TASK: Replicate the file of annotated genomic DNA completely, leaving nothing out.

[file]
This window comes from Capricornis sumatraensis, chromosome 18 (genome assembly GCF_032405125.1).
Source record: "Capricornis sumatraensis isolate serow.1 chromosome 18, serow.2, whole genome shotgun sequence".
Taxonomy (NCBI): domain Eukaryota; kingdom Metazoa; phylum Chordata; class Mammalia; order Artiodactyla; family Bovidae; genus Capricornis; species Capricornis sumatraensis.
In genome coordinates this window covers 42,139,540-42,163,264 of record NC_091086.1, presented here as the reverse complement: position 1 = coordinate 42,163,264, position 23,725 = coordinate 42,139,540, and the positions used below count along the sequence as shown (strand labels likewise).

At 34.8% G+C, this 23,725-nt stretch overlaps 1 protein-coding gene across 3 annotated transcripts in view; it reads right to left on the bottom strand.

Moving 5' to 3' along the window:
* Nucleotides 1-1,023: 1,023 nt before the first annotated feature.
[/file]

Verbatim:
This window comes from Capricornis sumatraensis, chromosome 18 (genome assembly GCF_032405125.1).
Source record: "Capricornis sumatraensis isolate serow.1 chromosome 18, serow.2, whole genome shotgun sequence".
Taxonomy (NCBI): domain Eukaryota; kingdom Metazoa; phylum Chordata; class Mammalia; order Artiodactyla; family Bovidae; genus Capricornis; species Capricornis sumatraensis.
In genome coordinates this window covers 42,139,540-42,163,264 of record NC_091086.1, presented here as the reverse complement: position 1 = coordinate 42,163,264, position 23,725 = coordinate 42,139,540, and the positions used below count along the sequence as shown (strand labels likewise).

At 34.8% G+C, this 23,725-nt stretch overlaps 1 protein-coding gene across 3 annotated transcripts in view; it reads right to left on the bottom strand.

Moving 5' to 3' along the window:
* Nucleotides 1-1,023: 1,023 nt before the first annotated feature.